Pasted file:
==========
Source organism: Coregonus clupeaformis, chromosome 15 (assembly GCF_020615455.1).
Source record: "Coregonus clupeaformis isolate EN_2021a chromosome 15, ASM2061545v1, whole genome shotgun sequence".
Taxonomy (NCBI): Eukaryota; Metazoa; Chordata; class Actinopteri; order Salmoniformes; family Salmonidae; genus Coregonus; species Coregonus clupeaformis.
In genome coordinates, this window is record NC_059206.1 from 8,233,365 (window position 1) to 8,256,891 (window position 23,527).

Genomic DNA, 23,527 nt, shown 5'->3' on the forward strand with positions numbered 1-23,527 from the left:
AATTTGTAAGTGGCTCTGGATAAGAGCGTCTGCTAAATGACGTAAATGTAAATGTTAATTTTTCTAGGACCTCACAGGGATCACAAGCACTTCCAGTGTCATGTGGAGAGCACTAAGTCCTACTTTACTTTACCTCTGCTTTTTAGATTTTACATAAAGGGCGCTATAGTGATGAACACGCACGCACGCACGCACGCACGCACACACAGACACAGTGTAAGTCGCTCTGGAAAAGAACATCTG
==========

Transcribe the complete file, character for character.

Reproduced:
Source organism: Coregonus clupeaformis, chromosome 15 (assembly GCF_020615455.1).
Source record: "Coregonus clupeaformis isolate EN_2021a chromosome 15, ASM2061545v1, whole genome shotgun sequence".
Taxonomy (NCBI): Eukaryota; Metazoa; Chordata; class Actinopteri; order Salmoniformes; family Salmonidae; genus Coregonus; species Coregonus clupeaformis.
In genome coordinates, this window is record NC_059206.1 from 8,233,365 (window position 1) to 8,256,891 (window position 23,527).

Genomic DNA, 23,527 nt, shown 5'->3' on the forward strand with positions numbered 1-23,527 from the left:
AATTTGTAAGTGGCTCTGGATAAGAGCGTCTGCTAAATGACGTAAATGTAAATGTTAATTTTTCTAGGACCTCACAGGGATCACAAGCACTTCCAGTGTCATGTGGAGAGCACTAAGTCCTACTTTACTTTACCTCTGCTTTTTAGATTTTACATAAAGGGCGCTATAGTGATGAACACGCACGCACGCACGCACGCACGCACACACAGACACAGTGTAAGTCGCTCTGGAAAAGAACATCTG